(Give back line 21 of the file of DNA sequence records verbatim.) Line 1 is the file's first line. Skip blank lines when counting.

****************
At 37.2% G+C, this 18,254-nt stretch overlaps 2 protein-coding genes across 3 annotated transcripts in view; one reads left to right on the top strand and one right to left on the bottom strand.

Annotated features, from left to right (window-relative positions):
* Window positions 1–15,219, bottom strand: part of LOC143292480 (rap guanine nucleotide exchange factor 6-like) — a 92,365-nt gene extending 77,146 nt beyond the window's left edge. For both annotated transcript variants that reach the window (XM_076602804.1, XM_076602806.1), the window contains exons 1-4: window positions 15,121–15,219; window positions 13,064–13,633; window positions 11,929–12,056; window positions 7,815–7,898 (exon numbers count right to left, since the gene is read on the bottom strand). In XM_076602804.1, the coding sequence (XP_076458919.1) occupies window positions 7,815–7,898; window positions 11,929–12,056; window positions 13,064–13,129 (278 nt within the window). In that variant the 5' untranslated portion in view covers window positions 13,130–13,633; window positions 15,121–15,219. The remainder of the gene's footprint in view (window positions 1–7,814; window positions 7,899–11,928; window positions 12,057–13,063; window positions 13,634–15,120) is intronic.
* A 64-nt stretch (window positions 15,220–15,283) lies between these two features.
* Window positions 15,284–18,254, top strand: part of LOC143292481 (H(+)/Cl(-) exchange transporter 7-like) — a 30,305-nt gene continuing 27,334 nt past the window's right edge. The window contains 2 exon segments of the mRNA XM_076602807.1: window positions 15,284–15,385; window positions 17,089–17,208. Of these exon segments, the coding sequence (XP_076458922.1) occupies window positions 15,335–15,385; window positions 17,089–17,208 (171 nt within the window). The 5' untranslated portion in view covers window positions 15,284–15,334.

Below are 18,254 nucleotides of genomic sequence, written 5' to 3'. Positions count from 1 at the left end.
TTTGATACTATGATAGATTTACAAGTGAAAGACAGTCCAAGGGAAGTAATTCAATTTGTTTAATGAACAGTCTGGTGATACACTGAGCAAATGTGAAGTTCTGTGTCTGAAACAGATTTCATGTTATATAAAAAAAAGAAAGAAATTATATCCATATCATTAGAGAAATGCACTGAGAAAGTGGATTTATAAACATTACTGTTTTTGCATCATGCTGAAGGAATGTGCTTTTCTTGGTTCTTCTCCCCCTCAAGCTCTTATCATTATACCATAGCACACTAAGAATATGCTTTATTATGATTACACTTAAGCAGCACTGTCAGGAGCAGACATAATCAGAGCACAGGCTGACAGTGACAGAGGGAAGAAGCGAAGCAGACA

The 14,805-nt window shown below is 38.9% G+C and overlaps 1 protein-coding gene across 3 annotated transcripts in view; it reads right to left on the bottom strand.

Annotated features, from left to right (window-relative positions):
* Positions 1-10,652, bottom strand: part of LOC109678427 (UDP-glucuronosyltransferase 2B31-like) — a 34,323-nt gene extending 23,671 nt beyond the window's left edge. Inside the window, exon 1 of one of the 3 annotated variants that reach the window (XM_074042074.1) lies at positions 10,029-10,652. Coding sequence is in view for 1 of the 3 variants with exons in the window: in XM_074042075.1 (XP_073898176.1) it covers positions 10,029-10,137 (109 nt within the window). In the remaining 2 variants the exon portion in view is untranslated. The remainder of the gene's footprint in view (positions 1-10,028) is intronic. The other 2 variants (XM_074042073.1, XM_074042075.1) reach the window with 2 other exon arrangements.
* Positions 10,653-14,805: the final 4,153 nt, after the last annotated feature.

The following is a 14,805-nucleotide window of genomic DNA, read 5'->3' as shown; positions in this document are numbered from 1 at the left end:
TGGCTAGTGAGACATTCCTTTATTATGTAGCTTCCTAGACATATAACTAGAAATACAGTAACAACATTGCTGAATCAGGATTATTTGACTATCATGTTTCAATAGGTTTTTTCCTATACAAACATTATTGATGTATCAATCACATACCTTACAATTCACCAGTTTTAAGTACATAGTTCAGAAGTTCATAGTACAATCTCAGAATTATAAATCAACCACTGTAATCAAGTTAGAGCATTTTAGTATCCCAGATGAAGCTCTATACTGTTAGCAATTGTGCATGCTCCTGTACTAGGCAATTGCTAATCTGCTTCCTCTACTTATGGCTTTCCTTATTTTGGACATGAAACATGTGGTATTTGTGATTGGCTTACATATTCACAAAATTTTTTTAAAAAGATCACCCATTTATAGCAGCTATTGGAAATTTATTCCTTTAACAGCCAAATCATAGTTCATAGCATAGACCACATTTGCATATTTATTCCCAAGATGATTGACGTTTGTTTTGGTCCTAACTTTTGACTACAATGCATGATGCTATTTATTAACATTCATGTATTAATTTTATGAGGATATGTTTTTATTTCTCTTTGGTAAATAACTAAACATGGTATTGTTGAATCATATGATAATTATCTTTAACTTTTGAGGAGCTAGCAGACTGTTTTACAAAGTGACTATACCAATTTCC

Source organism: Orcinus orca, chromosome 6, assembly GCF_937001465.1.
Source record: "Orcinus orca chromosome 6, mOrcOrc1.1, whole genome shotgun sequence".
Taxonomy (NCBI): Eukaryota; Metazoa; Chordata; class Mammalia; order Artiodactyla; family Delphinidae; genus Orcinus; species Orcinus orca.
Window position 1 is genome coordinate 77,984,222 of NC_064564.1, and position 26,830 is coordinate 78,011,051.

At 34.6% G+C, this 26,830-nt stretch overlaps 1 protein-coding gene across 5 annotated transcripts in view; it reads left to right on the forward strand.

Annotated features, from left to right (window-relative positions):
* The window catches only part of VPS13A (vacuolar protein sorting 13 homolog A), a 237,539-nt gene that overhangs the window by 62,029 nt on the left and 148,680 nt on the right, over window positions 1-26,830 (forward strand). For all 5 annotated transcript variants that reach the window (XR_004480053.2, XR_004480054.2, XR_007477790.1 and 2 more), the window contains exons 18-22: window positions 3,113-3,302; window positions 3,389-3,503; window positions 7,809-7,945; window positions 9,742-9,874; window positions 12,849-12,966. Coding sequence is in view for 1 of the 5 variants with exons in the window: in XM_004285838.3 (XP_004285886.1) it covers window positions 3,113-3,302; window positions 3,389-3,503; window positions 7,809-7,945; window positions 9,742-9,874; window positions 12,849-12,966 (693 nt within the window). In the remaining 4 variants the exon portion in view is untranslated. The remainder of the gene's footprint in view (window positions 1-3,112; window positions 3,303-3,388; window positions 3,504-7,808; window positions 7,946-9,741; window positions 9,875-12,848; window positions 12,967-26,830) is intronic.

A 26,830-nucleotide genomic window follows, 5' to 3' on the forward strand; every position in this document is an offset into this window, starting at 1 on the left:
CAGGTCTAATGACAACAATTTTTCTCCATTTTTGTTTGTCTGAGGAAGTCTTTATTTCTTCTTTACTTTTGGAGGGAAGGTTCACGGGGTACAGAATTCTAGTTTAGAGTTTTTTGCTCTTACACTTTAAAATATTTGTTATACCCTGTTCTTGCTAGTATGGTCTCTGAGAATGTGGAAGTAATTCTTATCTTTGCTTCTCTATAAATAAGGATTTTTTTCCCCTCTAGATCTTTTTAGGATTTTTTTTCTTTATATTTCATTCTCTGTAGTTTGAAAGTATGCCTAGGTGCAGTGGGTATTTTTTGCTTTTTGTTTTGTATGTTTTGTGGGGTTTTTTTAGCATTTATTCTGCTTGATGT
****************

A 26,830-nucleotide genomic window follows, 5' to 3' on the forward strand; every position in this document is an offset into this window, starting at 1 on the left: